ECSAS 2023 – Turin 26-29 July

20 – Self-translation, translating the self: Multilingual writers in South Asia

In the South Asian multilingual context, many writers have lived and worked in between languages. In view of the complex power dynamics between languages, the panel proposes to investigate self-translations and multilingualism under a multiplicity of facets, ranging from language politics and publishing decisions to dialogue with the self in multiple languages.

Convenors

Vuille Rosine-Alice - University of Lausanne, Faculté des lettres / Section de langues et civilisations slaves et de l'Asie du Sud, Lausanne, Switzerland
Mandhwani Aakriti - Shiv Nadar University, Department of English, Greater Noida, India

Long Abstract

In the South Asian multilingual context, many writers have lived and worked in between languages. In view of the complex power dynamics between languages, the panel proposes to investigate self-translations and multilingualism under a multiplicity of facets, ranging from language politics and publishing decisions to dialogue with the self in multiple languages. How do we think about authors active in multiple languages? How and under what circumstances do writers translate their own works? Do they trans-create and adapt to a new audience or even “censor” their first text? How do the texts relate to each other in the context of power relations between languages? In an extremely multilingual world like South Asia, how does a writer’s own command over several languages (and/or dialects) inform her writing? If the purpose of translation is to facilitate dissemination, what sense do we make of writers choosing to re-write in the dominant language in order to further facilitate this translational logic? Additionally, while much research has focused on canonical writers (for instance Premchand), we need to contextualise self-translation with regard to the market and publishing decisions. In other words, how do we think about self-translation, often by non-canonical authors, in popular print culture? Concurrently, how do we imagine the act of self-translation in the publishing logic of world literature?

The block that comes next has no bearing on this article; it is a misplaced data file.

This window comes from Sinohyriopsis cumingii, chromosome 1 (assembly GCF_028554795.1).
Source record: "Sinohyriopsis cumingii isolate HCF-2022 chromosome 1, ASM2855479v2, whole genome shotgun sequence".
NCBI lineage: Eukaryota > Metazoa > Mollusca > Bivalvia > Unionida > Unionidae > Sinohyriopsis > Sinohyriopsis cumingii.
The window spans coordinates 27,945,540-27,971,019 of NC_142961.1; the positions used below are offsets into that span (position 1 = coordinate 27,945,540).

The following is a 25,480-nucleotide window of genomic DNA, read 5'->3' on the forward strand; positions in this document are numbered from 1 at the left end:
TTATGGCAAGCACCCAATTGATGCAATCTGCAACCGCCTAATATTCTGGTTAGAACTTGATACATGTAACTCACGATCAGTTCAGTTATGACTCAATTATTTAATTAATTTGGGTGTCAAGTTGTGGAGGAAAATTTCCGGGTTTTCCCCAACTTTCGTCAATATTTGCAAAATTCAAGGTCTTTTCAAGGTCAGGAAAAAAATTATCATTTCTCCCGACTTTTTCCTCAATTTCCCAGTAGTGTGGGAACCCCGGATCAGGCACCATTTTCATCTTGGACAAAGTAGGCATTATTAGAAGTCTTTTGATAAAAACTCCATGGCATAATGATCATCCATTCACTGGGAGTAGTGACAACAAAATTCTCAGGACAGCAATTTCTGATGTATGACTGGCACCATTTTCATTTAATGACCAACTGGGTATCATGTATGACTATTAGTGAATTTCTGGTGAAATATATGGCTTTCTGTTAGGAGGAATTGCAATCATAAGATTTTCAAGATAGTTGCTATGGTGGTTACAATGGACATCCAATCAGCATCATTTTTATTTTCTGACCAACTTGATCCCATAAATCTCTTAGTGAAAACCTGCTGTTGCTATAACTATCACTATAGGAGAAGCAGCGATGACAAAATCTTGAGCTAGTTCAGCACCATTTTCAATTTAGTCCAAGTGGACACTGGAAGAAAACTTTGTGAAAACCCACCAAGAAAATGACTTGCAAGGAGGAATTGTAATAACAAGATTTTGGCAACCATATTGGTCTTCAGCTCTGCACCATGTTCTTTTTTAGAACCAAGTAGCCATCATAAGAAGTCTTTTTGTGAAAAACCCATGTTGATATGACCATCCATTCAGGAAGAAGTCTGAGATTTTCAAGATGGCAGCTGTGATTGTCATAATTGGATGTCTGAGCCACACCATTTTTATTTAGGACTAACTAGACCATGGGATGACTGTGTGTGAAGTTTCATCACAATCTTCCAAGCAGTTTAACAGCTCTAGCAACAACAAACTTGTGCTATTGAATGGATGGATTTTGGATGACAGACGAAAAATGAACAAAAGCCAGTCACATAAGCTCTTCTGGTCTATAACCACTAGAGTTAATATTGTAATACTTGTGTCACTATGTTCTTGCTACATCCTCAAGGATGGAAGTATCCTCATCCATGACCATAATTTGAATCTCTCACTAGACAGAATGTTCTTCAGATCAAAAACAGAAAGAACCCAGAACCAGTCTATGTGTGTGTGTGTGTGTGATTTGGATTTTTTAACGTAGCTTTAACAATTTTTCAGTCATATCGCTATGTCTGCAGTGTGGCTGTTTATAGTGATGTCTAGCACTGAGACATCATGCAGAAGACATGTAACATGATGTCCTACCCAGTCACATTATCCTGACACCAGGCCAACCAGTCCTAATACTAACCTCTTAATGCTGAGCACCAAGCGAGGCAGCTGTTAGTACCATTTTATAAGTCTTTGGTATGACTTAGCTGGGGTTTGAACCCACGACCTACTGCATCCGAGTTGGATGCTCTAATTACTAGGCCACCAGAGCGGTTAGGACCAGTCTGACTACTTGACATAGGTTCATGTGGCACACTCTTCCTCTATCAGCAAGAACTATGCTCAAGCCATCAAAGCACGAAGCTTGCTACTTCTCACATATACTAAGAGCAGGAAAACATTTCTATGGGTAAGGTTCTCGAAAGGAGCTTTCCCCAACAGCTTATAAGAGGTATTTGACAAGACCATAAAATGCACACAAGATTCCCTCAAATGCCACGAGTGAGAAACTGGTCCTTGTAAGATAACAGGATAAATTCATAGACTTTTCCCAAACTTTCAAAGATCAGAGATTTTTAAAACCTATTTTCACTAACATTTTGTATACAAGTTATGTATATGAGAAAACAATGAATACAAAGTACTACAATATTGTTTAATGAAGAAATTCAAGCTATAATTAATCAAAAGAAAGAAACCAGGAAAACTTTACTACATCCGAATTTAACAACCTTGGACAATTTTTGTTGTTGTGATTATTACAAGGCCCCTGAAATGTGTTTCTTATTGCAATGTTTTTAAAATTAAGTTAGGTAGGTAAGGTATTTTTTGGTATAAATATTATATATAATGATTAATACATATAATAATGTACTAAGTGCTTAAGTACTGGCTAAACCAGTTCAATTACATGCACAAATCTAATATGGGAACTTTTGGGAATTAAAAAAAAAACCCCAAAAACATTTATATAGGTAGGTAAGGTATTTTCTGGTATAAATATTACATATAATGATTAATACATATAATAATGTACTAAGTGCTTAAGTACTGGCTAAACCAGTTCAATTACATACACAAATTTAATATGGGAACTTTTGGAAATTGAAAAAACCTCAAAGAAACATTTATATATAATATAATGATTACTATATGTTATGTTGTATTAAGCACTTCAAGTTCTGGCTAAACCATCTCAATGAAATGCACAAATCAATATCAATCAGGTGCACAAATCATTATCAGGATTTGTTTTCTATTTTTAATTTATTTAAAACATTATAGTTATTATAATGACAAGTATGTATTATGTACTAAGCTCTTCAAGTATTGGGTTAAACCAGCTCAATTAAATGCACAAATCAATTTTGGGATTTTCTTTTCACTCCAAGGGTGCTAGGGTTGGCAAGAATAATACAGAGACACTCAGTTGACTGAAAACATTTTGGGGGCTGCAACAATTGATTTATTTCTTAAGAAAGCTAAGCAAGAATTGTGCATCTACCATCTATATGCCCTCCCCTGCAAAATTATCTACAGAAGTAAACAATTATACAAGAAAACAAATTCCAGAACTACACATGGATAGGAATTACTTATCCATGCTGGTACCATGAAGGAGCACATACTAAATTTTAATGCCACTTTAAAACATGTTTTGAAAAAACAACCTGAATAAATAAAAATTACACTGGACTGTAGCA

We invite papers examining a variety of genres such as fiction, non-fiction, memoirs, among others. We are particularly interested in the various publics of translation (who writes/speaks for and to whom) within language power dynamics, circumstances of self-translation, and the publishing logic within which they operate.